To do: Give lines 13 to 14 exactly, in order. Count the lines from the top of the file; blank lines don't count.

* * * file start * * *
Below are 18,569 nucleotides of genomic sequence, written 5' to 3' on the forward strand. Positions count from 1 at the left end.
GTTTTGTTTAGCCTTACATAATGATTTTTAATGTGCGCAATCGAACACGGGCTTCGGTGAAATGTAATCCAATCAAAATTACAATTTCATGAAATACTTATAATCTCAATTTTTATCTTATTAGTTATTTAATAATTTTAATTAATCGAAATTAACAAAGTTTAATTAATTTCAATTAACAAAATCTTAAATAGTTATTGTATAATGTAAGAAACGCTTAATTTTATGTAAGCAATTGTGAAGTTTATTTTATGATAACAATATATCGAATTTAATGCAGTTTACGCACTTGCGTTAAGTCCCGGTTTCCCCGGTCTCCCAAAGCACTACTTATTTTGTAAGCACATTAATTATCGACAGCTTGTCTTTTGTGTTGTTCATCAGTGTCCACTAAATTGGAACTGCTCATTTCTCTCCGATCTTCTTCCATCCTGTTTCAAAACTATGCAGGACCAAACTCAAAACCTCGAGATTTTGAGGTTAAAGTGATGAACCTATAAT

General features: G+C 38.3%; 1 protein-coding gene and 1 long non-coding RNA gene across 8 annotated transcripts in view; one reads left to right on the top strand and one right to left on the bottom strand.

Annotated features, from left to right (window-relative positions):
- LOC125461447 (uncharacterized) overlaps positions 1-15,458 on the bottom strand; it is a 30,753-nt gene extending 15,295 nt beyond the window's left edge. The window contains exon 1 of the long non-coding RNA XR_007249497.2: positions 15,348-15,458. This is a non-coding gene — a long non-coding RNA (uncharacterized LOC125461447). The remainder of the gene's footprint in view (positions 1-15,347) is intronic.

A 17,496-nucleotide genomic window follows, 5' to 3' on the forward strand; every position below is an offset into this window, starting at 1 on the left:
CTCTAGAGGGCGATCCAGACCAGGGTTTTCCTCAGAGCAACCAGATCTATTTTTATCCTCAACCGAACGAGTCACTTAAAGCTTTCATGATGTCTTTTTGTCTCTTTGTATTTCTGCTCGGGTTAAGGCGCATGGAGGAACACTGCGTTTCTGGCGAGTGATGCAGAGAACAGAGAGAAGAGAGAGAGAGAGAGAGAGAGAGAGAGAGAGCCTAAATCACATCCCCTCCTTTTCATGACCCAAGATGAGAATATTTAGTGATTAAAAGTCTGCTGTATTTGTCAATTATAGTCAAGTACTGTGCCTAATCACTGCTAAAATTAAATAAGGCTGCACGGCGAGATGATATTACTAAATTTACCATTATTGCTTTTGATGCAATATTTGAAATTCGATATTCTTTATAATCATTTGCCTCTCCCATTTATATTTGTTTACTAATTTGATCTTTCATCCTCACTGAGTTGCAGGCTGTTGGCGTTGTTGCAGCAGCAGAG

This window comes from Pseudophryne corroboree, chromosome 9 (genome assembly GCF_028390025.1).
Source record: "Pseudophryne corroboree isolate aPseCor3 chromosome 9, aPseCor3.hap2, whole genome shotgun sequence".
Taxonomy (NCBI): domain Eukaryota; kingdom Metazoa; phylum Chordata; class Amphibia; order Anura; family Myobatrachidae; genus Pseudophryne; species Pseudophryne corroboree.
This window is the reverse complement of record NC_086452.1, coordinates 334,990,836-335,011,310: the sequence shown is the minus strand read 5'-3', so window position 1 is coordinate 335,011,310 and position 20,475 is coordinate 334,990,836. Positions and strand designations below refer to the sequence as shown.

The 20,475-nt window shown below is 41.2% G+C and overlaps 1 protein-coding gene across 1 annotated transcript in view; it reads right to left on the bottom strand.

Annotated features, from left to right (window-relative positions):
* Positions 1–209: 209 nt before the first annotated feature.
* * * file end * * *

Annotated features, from left to right (window-relative positions):
* Positions 1–209: 209 nt before the first annotated feature.